The same applies when downshifting. Drivers won’t be able to downshift from say fifth gear at 75 mph, for instance, into first or second. Electronics safeguard the engine and gears but still let you have some fun. And it’s the same in a manual unless you intentionally want to blow the transmission to pieces.

Upshifting with Paddle Shifters

One of the benefits of paddle shifting and the car in manual mode is that you can start the car in second gear and avoid wheelspin in slippery or wet road conditions. Auto transmissions generally go for efficiency, but this won’t warrant that gear changes will happen exactly when you expect them to.

With paddle shifters, you can start the car in first gear, and hold onto the gear longer until you upshift. This carries on power, so acceleration is faster too. This is the fun side of paddle shifters, but there’s more to them than just putting a smile on your face.


Three scenarios where manual transmissions are better than autos, and where autos with paddle shifters work best. One is adjusting cornering speed by downshifting and applying the brakes but still having enough pulling power to get you through bends. Here automatic transmissions can struggle. But a quick pull of the left paddle shifter will get you in the right gear and at the right time.

Another is when towing a heavier vehicle attached at the back, especially downhill. Downshifting here engages engine braking while you also have the brakes depressed, so the weight of the towed vehicle doesn’t get you in an unexpected tight spot.

Lastly, just before steeper climbs, you can use the paddle shifter to go down a gear and have the torque necessary to pull the car up the incline. A standard auto might not react best here, and there are chances of stalling.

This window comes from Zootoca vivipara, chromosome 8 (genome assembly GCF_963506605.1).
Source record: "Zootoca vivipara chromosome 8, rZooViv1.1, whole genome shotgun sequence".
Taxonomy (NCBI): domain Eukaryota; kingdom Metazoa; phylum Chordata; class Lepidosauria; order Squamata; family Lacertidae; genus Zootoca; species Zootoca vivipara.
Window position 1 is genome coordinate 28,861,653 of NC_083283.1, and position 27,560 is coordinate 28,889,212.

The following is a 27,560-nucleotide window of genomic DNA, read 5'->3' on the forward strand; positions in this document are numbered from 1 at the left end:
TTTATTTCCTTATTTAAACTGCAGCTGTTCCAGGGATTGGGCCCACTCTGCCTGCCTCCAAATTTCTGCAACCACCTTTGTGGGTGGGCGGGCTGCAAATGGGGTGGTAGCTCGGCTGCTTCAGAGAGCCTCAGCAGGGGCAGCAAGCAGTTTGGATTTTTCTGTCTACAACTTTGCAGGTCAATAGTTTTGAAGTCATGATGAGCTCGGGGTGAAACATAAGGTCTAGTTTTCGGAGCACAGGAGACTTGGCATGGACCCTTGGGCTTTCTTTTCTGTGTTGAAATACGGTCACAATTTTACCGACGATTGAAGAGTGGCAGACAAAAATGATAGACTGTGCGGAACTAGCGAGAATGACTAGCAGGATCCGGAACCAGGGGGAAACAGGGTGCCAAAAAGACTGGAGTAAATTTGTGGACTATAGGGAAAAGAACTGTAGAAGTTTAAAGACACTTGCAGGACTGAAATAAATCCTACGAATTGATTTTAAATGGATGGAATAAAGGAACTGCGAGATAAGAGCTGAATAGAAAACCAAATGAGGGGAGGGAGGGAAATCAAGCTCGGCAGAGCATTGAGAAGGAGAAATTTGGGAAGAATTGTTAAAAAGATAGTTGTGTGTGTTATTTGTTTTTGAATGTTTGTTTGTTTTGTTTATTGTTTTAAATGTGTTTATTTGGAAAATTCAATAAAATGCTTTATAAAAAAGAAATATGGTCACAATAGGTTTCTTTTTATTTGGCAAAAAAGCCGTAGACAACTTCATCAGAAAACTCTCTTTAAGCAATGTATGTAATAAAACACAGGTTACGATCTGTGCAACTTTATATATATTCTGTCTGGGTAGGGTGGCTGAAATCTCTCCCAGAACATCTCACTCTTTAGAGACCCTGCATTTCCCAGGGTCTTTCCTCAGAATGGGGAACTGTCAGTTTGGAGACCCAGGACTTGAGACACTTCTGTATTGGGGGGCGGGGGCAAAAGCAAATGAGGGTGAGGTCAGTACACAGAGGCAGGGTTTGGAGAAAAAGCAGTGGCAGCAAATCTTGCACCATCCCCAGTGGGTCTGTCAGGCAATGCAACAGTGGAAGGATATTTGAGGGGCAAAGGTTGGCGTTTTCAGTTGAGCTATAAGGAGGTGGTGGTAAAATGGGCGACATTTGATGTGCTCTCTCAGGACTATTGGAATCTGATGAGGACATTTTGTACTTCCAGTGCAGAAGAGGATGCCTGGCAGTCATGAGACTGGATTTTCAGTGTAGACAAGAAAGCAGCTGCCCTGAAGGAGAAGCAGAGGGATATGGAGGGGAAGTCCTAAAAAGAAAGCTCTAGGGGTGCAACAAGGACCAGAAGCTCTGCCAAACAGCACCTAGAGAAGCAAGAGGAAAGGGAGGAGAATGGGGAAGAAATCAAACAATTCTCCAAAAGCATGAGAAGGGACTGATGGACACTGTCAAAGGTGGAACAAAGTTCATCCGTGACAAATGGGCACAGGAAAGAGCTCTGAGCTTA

Though modern automatic transmissions may change gears based on driving history, a paddle shifter is that modicum of control resembling a manual gear shift. The difference is that here the gear changes are faster, and there’s no time wasted pressing and depressing clutch pedals and physically moving the gear shifter through the gears. A simple and quick toggle is all it takes. In addition, the engine retains the high RPMs and is ready for more.


Paddle shifters are located on the steering wheel or column, meaning both hands will be firmly on the wheel. Drivers can maintain direction while adapting speed and upshifting or downshifting when appropriate. Auto transmissions in general provide for a more relaxing driving experience, and those fitted with paddle shifters just add that level of driver control typically found in a manual.

Final Word

Paddle shifters originated in late 1980s F1 cars and later moved on to street performance cars. These originally were manual transmissions with electronically controlled clutches to move through the gears, and the same tech that would later produce early versions of DCT transmissions.

Today, you can find paddle shifters in ordinary vehicles, which you can just leave in auto or engage the gears when you deem fit. Carmakers, more or less, have assigned the manual to automotive history, but have retained the fun factor and level of control with a pair of paddles conveniently located at your fingertips.